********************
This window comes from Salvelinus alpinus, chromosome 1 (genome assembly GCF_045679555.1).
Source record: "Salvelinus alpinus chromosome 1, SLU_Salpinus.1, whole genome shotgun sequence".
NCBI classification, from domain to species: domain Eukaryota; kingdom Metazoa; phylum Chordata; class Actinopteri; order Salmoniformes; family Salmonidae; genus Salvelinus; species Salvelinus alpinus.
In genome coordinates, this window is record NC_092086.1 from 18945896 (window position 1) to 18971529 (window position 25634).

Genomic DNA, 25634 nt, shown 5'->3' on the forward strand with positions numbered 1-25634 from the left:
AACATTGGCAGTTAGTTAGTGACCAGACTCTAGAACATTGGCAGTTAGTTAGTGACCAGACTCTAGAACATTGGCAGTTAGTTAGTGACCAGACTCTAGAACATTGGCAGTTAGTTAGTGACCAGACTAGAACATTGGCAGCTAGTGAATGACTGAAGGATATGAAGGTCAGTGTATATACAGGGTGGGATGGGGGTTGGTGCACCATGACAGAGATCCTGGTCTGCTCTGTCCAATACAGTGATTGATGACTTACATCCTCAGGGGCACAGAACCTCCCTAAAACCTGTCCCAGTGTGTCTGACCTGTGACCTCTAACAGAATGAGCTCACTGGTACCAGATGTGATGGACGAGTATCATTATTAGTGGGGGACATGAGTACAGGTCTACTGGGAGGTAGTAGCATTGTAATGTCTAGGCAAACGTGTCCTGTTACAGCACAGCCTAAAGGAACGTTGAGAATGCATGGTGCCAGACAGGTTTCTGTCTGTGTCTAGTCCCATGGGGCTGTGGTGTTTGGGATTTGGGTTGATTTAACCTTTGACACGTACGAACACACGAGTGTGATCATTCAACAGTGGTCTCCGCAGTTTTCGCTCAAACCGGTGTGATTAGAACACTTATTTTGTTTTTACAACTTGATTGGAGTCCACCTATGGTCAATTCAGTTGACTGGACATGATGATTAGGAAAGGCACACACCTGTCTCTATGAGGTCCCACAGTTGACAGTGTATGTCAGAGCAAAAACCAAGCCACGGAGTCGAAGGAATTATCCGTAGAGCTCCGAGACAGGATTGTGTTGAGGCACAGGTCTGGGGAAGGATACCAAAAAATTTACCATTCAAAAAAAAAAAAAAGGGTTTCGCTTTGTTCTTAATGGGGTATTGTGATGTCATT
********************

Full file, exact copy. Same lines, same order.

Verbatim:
This window comes from Salvelinus alpinus, chromosome 1 (genome assembly GCF_045679555.1).
Source record: "Salvelinus alpinus chromosome 1, SLU_Salpinus.1, whole genome shotgun sequence".
NCBI classification, from domain to species: domain Eukaryota; kingdom Metazoa; phylum Chordata; class Actinopteri; order Salmoniformes; family Salmonidae; genus Salvelinus; species Salvelinus alpinus.
In genome coordinates, this window is record NC_092086.1 from 18945896 (window position 1) to 18971529 (window position 25634).

Genomic DNA, 25634 nt, shown 5'->3' on the forward strand with positions numbered 1-25634 from the left:
AACATTGGCAGTTAGTTAGTGACCAGACTCTAGAACATTGGCAGTTAGTTAGTGACCAGACTCTAGAACATTGGCAGTTAGTTAGTGACCAGACTCTAGAACATTGGCAGTTAGTTAGTGACCAGACTAGAACATTGGCAGCTAGTGAATGACTGAAGGATATGAAGGTCAGTGTATATACAGGGTGGGATGGGGGTTGGTGCACCATGACAGAGATCCTGGTCTGCTCTGTCCAATACAGTGATTGATGACTTACATCCTCAGGGGCACAGAACCTCCCTAAAACCTGTCCCAGTGTGTCTGACCTGTGACCTCTAACAGAATGAGCTCACTGGTACCAGATGTGATGGACGAGTATCATTATTAGTGGGGGACATGAGTACAGGTCTACTGGGAGGTAGTAGCATTGTAATGTCTAGGCAAACGTGTCCTGTTACAGCACAGCCTAAAGGAACGTTGAGAATGCATGGTGCCAGACAGGTTTCTGTCTGTGTCTAGTCCCATGGGGCTGTGGTGTTTGGGATTTGGGTTGATTTAACCTTTGACACGTACGAACACACGAGTGTGATCATTCAACAGTGGTCTCCGCAGTTTTCGCTCAAACCGGTGTGATTAGAACACTTATTTTGTTTTTACAACTTGATTGGAGTCCACCTATGGTCAATTCAGTTGACTGGACATGATGATTAGGAAAGGCACACACCTGTCTCTATGAGGTCCCACAGTTGACAGTGTATGTCAGAGCAAAAACCAAGCCACGGAGTCGAAGGAATTATCCGTAGAGCTCCGAGACAGGATTGTGTTGAGGCACAGGTCTGGGGAAGGATACCAAAAAATTTACCATTCAAAAAAAAAAAAAAGGGTTTCGCTTTGTTCTTAATGGGGTATTGTGATGTCATT